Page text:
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How do you kill a thread in Java?

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I think Java should implement a safe stop/destroy method for runaway threads that you have no control over, despite the caveats of losing locks and other pitfalls. This will greatly boost the reliability for container type applications like servlet containers. Just imagine a servlet running an infinite loop while the container sits hapless... – loungerdork Mar 17 '11 at 6:08
till now you can not kill a thread; because destroy() is never implemented due to dead-lock prone – AZ_ Jun 10 '11 at 14:14
I prefer the answer regarding ExecutorStatus on this question: – Kirby Jun 17 '11 at 1:17
@loungerdork "I think Java should implement a safe stop/destroy method for runaway threads that you have no control over, despite the caveats of losing locks and other pitfalls" So you want an unsafe thread stop. I think you already have one. – DJClayworth Jun 10 '15 at 14:41

10 Answers 10

up vote 99 down vote accepted

See this thread by Sun on why they deprecated Thread.stop(). It goes into detail about why this was a bad method and what should be done to safely stop threads in general.

The way they recomend is to use a shared variable as a flag which asks the background thread to stop. This variable can then be set by a different object requesting the thread terminate.

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if you check the thread that you have interrupted isAlive() it will return you true and they will continue adding to your current ThreadGroup[], you can see this using Thread.currentThread.getThreadGroup().list(); it will prints all the threads its has and you will see multiple instances of your thread if you repeat your flow. – AZ_ Jun 10 '11 at 14:08
If you are on a PC then its no problem but if you are developing a software for mobile (android i have experienced it) then you will get OutOfMemoryError – AZ_ Jun 10 '11 at 14:09
It could/should be noted, that to ensure prompt communication of the stop-request via flag, the variable must be volatile (or access to the variable must be synchronized), as stated in the recommendation. – mtsz Jun 18 '11 at 19:32
That link has been killed at this point. I was able to find it on, though:… – Jay Taylor Sep 27 '11 at 16:38
I use method getConnection() from java.sql.DriverManager. If the connection attemt takes too long I try to kill the corresponding thread by calling Thread.interrupt() but it doesn't influence the thread at all. The Thread.stop() works however, although oracle says it shouldn't work if interrupt() doesn't. I wonder how make it work and avoid using deprecated method. – Danny Lo Apr 24 '14 at 14:42

Generally you don't..

You ask it to interrupt whatever it is doing using Thread.interrupt() (javadoc link)

A good explanation of why is in the javadoc here (java technote link)

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This is generally only acceptable if you don't care about the state of what your other Thread was doing. If your thread is blocked waiting for input from stdin, for example, this is probably fine. If your thread is running a slow background task, or performing I/O operations, you should not call Thread.interrupt(). You should use a shared (thread-safe) variable, as mentioned in JaredPar's answer, to shutdown gracefully. – Nate Sep 1 '12 at 9:22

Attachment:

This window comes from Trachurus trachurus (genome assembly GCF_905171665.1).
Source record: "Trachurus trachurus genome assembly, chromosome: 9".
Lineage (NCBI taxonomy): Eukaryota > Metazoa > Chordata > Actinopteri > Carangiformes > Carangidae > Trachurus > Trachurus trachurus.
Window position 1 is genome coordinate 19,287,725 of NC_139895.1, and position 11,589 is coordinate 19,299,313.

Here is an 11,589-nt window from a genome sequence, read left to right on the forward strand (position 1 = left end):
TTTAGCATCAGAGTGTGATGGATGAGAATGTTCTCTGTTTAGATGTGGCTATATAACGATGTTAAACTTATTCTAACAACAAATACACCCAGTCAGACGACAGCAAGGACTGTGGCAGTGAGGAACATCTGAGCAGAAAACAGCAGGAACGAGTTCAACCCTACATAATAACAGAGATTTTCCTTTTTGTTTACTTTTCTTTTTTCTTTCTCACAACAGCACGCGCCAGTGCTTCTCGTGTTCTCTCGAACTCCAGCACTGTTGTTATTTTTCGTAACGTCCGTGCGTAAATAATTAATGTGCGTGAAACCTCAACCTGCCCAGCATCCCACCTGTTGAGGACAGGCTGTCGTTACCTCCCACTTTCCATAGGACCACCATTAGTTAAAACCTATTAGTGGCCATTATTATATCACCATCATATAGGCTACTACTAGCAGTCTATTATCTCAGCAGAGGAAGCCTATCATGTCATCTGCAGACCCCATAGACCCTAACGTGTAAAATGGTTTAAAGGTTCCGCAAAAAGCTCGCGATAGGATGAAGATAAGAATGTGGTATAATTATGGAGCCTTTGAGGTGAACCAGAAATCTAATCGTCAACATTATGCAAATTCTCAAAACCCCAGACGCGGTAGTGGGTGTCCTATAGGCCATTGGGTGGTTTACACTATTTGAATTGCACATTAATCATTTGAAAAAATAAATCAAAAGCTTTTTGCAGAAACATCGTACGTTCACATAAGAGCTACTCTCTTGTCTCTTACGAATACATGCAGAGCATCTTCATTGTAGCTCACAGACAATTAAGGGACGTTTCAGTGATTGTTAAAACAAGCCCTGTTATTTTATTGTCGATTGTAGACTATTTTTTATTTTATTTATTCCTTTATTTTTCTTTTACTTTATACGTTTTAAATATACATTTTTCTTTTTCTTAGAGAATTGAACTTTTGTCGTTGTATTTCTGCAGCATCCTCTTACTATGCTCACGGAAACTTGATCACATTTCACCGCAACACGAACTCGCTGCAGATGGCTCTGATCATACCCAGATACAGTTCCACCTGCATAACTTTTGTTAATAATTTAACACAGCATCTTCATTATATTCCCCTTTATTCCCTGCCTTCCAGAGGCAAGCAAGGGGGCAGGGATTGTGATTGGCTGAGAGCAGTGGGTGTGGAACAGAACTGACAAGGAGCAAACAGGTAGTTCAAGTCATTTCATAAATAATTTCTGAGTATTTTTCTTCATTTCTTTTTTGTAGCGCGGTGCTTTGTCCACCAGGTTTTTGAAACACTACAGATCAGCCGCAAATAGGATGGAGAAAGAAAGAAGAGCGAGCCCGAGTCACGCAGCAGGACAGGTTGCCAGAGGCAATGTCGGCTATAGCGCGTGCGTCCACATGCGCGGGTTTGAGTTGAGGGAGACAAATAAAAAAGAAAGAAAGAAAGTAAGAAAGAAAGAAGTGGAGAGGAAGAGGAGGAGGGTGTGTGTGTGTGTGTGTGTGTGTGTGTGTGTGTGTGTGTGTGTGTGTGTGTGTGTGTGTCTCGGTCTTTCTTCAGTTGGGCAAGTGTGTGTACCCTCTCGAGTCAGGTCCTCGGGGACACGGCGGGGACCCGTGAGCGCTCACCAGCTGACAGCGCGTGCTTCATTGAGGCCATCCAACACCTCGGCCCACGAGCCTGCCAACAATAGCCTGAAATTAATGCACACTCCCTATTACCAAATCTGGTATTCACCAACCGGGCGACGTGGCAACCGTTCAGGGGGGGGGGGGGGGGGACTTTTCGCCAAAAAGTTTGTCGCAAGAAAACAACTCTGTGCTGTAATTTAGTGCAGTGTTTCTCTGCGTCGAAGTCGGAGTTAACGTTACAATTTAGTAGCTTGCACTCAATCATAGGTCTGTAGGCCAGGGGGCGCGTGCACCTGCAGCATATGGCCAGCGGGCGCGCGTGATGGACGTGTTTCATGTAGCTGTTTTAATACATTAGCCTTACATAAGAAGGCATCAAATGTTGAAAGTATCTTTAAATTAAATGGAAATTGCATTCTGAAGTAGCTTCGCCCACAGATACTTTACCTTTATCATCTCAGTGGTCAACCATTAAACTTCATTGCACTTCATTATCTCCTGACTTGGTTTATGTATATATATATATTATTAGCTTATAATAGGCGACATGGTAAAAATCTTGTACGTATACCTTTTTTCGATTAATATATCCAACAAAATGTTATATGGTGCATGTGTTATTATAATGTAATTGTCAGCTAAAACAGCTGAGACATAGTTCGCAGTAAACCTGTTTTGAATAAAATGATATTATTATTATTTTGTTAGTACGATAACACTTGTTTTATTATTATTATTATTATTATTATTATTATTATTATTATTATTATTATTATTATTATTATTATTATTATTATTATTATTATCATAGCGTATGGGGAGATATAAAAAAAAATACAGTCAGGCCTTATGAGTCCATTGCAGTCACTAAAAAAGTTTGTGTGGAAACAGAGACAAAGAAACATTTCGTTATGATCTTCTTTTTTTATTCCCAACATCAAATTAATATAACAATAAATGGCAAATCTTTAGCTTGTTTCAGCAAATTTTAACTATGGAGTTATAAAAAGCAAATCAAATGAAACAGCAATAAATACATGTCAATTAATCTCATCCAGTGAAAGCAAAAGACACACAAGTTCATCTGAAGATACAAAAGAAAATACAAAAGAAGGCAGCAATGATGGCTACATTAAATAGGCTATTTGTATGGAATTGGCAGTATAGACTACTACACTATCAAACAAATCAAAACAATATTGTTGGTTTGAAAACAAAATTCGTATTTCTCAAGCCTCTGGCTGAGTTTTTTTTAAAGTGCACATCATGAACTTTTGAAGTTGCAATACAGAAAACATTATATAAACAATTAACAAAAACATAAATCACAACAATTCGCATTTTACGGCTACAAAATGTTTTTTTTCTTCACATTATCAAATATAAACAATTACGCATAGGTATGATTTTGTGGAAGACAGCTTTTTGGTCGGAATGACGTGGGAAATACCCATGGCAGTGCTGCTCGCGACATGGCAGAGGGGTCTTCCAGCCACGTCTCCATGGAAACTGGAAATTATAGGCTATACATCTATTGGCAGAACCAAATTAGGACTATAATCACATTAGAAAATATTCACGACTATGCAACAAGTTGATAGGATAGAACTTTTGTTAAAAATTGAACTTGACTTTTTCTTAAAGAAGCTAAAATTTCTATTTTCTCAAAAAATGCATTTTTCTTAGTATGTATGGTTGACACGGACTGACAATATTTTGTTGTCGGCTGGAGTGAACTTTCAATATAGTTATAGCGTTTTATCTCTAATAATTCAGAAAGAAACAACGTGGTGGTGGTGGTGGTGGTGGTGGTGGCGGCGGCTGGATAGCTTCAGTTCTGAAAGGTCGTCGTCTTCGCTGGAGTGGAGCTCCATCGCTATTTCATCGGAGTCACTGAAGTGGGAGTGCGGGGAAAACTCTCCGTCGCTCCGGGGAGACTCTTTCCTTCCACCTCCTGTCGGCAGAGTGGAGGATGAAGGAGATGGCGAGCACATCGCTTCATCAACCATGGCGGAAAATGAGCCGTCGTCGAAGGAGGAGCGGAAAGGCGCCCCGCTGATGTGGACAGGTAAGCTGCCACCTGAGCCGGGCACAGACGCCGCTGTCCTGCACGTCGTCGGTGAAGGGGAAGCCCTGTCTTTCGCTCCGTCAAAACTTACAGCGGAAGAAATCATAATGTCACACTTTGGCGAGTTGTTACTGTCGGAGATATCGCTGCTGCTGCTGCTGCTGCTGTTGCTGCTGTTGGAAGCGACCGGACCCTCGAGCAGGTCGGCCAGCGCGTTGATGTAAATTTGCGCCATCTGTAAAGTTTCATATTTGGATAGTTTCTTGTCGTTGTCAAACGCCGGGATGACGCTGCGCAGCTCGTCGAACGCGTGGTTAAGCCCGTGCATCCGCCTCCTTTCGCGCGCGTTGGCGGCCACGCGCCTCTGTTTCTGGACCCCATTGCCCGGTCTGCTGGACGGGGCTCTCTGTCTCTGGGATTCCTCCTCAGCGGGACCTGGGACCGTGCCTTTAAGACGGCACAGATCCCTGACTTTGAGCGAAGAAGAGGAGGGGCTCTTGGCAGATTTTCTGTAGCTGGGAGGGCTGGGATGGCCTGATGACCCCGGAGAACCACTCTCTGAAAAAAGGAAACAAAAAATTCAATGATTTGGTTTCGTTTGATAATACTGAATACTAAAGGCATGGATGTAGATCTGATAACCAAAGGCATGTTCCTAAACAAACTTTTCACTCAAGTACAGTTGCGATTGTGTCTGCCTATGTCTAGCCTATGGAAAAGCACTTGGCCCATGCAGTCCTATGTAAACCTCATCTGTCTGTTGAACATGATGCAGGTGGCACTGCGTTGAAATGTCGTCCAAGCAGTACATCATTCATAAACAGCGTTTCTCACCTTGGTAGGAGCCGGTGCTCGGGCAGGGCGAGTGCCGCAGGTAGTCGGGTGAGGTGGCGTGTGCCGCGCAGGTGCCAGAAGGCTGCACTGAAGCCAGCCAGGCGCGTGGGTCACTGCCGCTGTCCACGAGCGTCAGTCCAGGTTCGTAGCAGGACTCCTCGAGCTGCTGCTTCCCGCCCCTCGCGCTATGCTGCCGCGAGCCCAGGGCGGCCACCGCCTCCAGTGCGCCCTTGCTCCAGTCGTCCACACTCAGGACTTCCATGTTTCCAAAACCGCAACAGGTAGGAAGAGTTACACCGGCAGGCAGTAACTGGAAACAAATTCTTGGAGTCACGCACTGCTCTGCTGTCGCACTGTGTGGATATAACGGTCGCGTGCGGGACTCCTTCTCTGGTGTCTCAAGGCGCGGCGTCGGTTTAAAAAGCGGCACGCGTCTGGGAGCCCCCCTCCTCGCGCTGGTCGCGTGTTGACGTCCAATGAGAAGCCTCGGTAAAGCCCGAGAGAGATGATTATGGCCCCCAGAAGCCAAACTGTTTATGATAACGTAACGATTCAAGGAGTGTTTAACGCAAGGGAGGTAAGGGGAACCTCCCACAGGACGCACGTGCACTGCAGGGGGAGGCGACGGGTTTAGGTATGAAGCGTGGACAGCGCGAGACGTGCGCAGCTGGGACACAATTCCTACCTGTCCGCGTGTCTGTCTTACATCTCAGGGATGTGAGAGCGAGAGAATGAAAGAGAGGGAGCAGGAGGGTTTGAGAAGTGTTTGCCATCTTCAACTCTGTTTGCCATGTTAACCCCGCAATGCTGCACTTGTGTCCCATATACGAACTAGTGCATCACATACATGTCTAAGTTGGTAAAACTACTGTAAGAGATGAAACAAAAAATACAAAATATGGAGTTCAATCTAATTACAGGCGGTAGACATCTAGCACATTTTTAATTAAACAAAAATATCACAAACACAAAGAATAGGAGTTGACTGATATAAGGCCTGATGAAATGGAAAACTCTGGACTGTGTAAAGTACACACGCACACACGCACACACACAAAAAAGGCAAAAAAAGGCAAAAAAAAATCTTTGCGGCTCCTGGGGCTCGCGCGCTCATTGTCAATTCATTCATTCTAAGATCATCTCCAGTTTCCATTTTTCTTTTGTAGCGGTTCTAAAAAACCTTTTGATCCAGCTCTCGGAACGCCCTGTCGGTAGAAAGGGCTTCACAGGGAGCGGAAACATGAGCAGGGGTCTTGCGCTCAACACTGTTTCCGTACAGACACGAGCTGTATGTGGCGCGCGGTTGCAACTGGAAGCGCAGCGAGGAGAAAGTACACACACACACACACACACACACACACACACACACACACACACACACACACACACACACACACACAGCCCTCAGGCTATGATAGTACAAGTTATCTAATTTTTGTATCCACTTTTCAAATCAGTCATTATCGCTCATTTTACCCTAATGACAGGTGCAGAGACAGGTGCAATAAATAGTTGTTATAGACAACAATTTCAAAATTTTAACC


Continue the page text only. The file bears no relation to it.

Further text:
@Nate I accept your downvote but you're missing some basic things (including the first word of my answer). The whole point with asking it to interrupt what it is doing instead of stopping it brutal is to be able to do it in a controlled way. Using a shared variable is sometimes a better alternative but it has two drawbacks. 1) It is not generic and part of a thread's interface so it requires the thread and the controller of it to share a common view. 2) It really doesn't scale well when you have more than a few well known threads to control. – Fredrik Sep 2 '12 at 20:21
@Nate (cont) as you can see, the OP's question wasn't very specific. Hence the answer had to be general. Also, the whole point with interrupt is that it makes it possible to deal with state. You seem to believe that it somehow brutally interrupts what the thread is doing, that is not the case (except if the thread is in an interruptable state, like a sleep). – Fredrik Sep 2 '12 at 20:25

In Java threads are not killed, but the stopping of a thread is done in a cooperative way. The thread is asked to terminate and the thread can then shutdown gracefully.

Often a volatile boolean field is used which the thread periodically checks and terminates when it is set to the corresponding value.

I would not use a boolean to check whether the thread should terminate. If you use volatile as a field modifier, this will work reliable, but if your code becomes more complex, for instead uses other blocking methods inside the while loop, it might happen, that your code will not terminate at all or at least takes longer as you might want.

Certain blocking library methods support interruption.

Every thread has already a boolean flag interrupted status and you should make use of it. It can be implemented like this:

public void run() {

   try {
      while(!Thread.currentThread().isInterrupted()) {
         // ...
   } catch (InterruptedException consumed)
      /* Allow thread to exit */


public void cancel() { interrupt(); }

Source code taken from Java Concurrency in Practice. Since the cancel() method is public you can let another thread invoke this method as you wanted.

There is also a poorly named static method interrupted which clears the interrupted status of the current thread.

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And what to do if you run untrusted code as a plugin or script? Java has embedded sandbox for untrusted code. And that sandbox is useless, it it allows to work without forceful stop. Imagine you are writing a browser on java. Ability to kill arbitrary page script is priceless. – ayvango Oct 25 '15 at 5:08

One way is by setting a class variable and using it as a sentinel.

Class Outer {
    public static volatile flag = true;

    Outer() {
        new Test().start();
    class Test extends Thread {

        public void run() {
            while (Outer.flag) {
                //do stuff here


Set an external class variable, i.e. flag = true in the above example. Set it to false to 'kill' the thread.

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Just as a side hint: A variable as flag only works, when the thread runs and it is not stuck. Thread.interrupt() should free the thread out of most waiting conditions (wait, sleep, network read, and so on). Therefore you should never never catch the InterruptedException to make this work. – ReneS Mar 23 '09 at 3:49